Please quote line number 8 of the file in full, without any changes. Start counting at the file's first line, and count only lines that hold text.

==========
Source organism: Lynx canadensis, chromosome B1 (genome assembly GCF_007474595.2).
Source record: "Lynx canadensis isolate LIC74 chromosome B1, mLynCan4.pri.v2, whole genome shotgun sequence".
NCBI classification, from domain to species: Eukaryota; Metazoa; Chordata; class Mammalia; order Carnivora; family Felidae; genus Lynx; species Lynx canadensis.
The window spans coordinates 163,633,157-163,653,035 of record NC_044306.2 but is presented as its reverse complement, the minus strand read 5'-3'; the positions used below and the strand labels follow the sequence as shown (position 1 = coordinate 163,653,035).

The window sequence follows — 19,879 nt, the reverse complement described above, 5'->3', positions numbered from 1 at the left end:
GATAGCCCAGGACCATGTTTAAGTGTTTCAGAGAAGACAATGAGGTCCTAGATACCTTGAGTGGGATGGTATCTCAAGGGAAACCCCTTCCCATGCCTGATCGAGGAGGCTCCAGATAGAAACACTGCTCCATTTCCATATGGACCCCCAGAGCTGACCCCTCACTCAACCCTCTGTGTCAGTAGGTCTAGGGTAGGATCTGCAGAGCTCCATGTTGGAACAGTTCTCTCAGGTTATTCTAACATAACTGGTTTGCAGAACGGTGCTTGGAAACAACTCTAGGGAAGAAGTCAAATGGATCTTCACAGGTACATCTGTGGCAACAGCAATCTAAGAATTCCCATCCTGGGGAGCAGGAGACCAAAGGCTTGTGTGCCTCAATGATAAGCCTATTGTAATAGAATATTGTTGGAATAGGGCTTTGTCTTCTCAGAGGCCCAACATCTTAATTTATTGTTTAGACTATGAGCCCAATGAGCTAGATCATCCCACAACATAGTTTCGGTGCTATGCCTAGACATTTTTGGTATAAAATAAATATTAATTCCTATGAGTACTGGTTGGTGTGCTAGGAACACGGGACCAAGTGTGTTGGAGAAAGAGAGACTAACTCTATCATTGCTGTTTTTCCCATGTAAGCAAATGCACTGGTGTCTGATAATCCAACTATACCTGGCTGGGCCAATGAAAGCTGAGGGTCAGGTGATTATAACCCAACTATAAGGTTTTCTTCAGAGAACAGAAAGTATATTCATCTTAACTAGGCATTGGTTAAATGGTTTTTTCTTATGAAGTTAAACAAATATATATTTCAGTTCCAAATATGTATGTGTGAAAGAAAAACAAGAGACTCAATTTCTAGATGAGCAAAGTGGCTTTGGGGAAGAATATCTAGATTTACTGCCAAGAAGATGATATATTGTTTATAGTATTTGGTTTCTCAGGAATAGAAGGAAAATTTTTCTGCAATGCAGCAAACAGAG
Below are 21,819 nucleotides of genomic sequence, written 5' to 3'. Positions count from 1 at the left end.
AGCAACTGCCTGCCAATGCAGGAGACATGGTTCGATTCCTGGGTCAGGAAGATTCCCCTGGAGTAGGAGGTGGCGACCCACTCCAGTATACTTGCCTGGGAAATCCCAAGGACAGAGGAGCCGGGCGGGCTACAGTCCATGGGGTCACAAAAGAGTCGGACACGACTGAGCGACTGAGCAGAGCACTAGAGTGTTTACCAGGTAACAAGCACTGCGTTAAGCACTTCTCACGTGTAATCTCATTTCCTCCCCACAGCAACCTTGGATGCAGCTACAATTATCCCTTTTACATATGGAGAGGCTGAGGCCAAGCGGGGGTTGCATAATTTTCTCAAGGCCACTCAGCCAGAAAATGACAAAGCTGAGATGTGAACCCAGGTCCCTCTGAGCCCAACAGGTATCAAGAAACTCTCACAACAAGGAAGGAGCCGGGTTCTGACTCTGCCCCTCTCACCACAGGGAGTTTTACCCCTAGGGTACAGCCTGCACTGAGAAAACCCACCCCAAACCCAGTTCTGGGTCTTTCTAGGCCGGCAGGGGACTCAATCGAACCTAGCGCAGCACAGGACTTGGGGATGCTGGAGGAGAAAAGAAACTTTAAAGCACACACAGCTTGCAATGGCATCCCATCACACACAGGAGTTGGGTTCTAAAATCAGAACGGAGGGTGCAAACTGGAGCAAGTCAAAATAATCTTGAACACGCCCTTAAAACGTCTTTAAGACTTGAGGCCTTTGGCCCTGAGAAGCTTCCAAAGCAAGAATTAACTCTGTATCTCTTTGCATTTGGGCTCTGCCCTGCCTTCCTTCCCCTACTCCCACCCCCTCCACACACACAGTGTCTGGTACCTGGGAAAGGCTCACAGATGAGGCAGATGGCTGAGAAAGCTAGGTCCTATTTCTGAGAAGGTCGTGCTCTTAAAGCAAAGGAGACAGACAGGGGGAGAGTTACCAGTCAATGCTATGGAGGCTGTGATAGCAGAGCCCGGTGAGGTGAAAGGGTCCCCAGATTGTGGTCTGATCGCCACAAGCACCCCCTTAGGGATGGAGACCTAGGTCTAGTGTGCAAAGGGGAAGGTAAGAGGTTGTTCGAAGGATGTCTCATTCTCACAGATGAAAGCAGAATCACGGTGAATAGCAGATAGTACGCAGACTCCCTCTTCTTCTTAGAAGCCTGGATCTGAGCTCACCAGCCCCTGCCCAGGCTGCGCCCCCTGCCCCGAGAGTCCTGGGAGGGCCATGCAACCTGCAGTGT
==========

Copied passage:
AGCAACTGCCTGCCAATGCAGGAGACATGGTTCGATTCCTGGGTCAGGAAGATTCCCCTGGAGTAGGAGGTGGCGACCCACTCCAGTATACTTGCCTGGGAAATCCCAAGGACAGAGGAGCCGGGCGGGCTACAGTCCATGGGGTCACAAAAGAGTCGGACACGACTGAGCGACTGAGCAGAGCACTAGAGTGTTTACCAGGTAACAAGCACTGCGTTAAGCACTTCTCACGTGTAATCTCATTTCCTCCCCACAGCAACCTTGGATGCAGCTACAATTATCCCTTTTACATATGGAGAGGCTGAGGCCAAGCGGGGGTTGCATAATTTTCTCAAGGCCACTCAGCCAGAAAATGACAAAGCTGAGATGTGAACCCAGGTCCCTCTGAGCCCAACAGGTATCAAGAAACTCTCACAACAAGGAAGGAGCCGGGTTCTGACTCTGCCCCTCTCACCACAGGGAGTTTTACCCCTAGGGTACAGCCTGCACTGAGAAAACCCACCCCAAACCCAGTTCTGGGTCTTTCTAGGCCGGCAGGGGACTCAATCGAACCTAGCGCAGCACAGGACTTGGGGATGCTGGAGGAGAAAAGAAACTTTAAAGCACACACAGCTTGCAATGGCATCCCATCACACACAGGAGTTGGGTTCTAAAATCAGAACGGAGGGTGCAAACTGGAGCAAGTCAAAATAATCTTGAACACGCCCTTAAAACGTCTTTAAGACTTGAGGCCTTTGGCCCTGAGAAGCTTCCAAAGCAAGAATTAACTCTGTATCTCTTTGCATTTGGGCTCTGCCCTGCCTTCCTTCCCCTACTCCCACCCCCTCCACACACACAGTGTCTGGTACCTGGGAAAGGCTCACAGATGAGGCAGATGGCTGAGAAAGCTAGGTCCTATTTCTGAGAAGGTCGTGCTCTTAAAGCAAAGGAGACAGACAGGGGGAGAGTTACCAGTCAATGCTATGGAGGCTGTGATAGCAGAGCCCGGTGAGGTGAAAGGGTCCCCAGATTGTGGTCTGATCGCCACAAGCACCCCCTTAGGGATGGAGACCTAGGTCTAGTGTGCAAAGGGGAAGGTAAGAGGTTGTTCGAAGGATGTCTCATTCTCACAGATGAAAGCAGAATCACGGTGAATAGCAGATAGTACGCAGACTCCCTCTTCTTCTTAGAAGCCTGGATCTGAGCTCACCAGCCCCTGCCCAGGCTGCGCCCCCTGCCCCGAGAGTCCTGGGAGGGCCATGCAACCTGCAGTGT